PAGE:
Remuneration for the AEC’s senior executive employees is established through individual determinations made under section 24(1) of the Public Service Act 1999 with regard to:

  • the APS Executive Remuneration Management Policy
  • the Australian Government Workplace Bargaining Policy 2018
  • an assessment of the relativities with other APS agencies as indicated in the annual APS Remuneration Report produced by the APSC and released in June each year.

Salary levels for SES employees are generally set at rates within a salary band applicable to each SES classification. A list of salary ranges by classification is in appendix H, Table 39: Australian Public Service Act employment salary ranges by classification level (minimum/maximum) current report period (2020–21). Details of executive remuneration are published on both the AEC and Remuneration Tribunal websites, and at appendix H Table 41: Information about remuneration for key management personnel (KMP) and Table 42: Information about remuneration for senior executives (SES).

Disability reporting mechanisms

The AEC provides a variety of education and communication initiatives to meet the needs of Australians with disability. These are reported through the National Disability Strategy 2010–2020, the State of the Service report and the APS Statistical Bulletin. These reports are available at www.apsc.gov.au

The National Disability Strategy 2010–2020 is Australia’s overarching framework for disability reform. It acts to ensure the principles underpinning the United Nations Convention on the Rights of Persons with Disabilities are incorporated into Australia’s policies and programs that affect people with disability, their families and carers.

All levels of government will continue to be held accountable for implementing the strategy through progress reporting to the Council of Australian Governments every second year. Progress reports can be found at dss.gov.au

Workforce planning

To improve workforce planning the AEC increasingly uses business intelligence and data to support decision-making and service delivery.

In 2020–21, the AEC established better evidence-based processes to successfully source, train and pay the appropriate number of capable temporary employees — at the right time — to deliver successful elections. Data and metrics were taken from:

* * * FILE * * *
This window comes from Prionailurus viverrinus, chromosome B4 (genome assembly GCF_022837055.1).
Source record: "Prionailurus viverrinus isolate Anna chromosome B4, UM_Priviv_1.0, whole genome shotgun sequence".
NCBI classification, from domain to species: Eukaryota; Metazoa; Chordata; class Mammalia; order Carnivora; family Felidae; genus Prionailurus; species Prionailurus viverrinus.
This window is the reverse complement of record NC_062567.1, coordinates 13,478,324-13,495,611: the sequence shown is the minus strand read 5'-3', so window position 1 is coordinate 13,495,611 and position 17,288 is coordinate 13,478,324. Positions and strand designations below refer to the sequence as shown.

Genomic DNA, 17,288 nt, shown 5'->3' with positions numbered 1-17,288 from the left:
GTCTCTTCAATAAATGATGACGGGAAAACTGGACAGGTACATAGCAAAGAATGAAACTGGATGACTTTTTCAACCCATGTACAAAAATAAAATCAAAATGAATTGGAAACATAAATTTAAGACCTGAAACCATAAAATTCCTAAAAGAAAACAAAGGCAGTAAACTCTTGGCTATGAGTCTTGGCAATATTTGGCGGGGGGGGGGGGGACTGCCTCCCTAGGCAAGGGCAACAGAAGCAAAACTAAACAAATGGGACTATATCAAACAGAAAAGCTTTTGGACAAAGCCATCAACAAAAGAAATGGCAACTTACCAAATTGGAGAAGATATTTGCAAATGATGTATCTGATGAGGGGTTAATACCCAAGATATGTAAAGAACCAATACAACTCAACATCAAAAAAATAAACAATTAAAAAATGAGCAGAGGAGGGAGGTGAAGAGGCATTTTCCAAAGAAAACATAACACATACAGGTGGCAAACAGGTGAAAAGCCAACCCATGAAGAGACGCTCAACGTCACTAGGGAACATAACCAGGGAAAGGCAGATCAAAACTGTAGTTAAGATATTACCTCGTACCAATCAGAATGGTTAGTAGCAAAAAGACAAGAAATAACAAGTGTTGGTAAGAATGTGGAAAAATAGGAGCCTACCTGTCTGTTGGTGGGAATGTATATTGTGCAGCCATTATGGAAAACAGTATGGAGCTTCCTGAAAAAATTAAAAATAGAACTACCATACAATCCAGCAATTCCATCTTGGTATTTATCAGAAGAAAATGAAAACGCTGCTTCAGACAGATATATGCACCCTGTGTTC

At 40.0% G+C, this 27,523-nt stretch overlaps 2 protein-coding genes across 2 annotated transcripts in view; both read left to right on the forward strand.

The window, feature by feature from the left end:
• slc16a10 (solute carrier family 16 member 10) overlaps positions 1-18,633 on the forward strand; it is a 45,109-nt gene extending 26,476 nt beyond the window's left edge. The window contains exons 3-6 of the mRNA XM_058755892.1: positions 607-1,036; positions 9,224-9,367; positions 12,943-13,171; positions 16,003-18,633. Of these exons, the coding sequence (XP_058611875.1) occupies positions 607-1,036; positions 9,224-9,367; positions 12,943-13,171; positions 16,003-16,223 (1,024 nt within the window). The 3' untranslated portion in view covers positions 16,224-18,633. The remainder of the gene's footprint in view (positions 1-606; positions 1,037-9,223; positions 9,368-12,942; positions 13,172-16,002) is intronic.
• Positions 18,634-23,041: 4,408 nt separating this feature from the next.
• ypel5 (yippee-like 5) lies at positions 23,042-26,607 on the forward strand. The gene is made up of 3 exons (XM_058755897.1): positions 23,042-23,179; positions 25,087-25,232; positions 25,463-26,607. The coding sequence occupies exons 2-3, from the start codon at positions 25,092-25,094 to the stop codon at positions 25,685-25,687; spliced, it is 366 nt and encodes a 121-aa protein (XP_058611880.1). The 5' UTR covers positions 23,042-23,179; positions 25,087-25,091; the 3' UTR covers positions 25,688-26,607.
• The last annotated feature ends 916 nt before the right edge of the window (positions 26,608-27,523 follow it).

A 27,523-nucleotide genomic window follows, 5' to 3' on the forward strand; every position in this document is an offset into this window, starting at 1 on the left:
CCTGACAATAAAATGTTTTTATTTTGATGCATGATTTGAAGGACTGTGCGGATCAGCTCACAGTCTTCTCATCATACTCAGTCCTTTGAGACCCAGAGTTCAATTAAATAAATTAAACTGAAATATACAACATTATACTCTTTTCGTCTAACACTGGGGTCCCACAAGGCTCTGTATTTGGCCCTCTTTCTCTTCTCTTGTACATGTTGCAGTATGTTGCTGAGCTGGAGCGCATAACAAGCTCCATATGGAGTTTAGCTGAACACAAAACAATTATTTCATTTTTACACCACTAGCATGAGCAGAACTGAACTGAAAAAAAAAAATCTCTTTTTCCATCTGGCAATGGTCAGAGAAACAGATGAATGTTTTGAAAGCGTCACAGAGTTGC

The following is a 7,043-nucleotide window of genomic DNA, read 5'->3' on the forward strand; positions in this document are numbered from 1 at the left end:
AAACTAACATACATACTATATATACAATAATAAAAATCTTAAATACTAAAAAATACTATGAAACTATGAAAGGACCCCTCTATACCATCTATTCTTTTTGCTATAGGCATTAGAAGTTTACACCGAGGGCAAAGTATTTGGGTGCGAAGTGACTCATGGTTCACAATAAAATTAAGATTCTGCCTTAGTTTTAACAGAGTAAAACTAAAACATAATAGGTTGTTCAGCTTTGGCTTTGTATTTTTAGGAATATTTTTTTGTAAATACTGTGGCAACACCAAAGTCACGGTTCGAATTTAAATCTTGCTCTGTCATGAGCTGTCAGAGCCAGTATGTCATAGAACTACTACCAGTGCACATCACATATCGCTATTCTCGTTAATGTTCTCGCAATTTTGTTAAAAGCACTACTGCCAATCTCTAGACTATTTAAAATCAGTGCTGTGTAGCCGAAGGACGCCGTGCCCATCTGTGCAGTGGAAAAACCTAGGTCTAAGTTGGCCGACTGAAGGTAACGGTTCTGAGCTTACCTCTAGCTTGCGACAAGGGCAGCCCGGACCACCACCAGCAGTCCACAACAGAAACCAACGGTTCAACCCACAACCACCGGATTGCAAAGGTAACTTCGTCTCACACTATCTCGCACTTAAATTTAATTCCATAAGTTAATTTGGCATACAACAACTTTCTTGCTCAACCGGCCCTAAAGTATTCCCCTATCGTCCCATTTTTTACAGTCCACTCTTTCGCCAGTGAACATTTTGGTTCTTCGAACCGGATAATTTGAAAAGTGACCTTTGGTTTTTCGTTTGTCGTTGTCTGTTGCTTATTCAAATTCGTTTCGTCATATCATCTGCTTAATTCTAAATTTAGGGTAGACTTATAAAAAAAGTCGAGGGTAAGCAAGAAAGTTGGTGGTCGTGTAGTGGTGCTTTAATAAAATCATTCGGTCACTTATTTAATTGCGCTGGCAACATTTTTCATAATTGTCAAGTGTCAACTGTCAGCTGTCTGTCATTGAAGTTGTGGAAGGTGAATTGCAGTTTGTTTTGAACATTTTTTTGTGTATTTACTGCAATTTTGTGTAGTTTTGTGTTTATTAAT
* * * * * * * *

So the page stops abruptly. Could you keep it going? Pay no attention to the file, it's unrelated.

• the operation of our staffing help desk
  • HR systems
  • temporary election workforce surveys.

Underpinned by this data, the AEC works towards applying consistent principles to support workforce and operational planning.

The AEC also chairs the Electoral Council of Australia and New Zealand Temporary Election Staff Working Group, which explores opportunities for greater cooperation and harmonisation for temporary election staff employed across federal, state and local elections in Australia.

Secondments to support APS COVID-19 response

Over the COVID-19 pandemic period, the AEC responded to the Australian Public Service Commission’s request for a rapid deployment of employees to other APS agencies. The AEC nominated 255 employees for secondment and 47 were seconded to assist.

Work health and safety

The AEC takes a proactive approach to workplace health, safety and rehabilitation. As part of its compliance obligations under the Work Health and Safety Act 2011, the Safety, Rehabilitation and Compensation Act 1988 and the Guidelines for Rehabilitation Authorities 2019, the AEC has the following systems to monitor, evaluate and maintain health, safety and welfare:

  • our Rehabilitation Management System, which meets Comcare’s Guidelines for Rehabilitation Authorities 2012 under section 41 of the Safety, Rehabilitation and Compensation Act 1988
  • our work health and safety management system — AECsafety — which was further refined during the year
  • the AEC risk management framework.

The AEC has established several initiatives to monitor, evaluate and maintain health, safety and welfare across the agency. These include engaging workplace rehabilitation providers to help injured or ill employees to make a safe return to work. We also promote: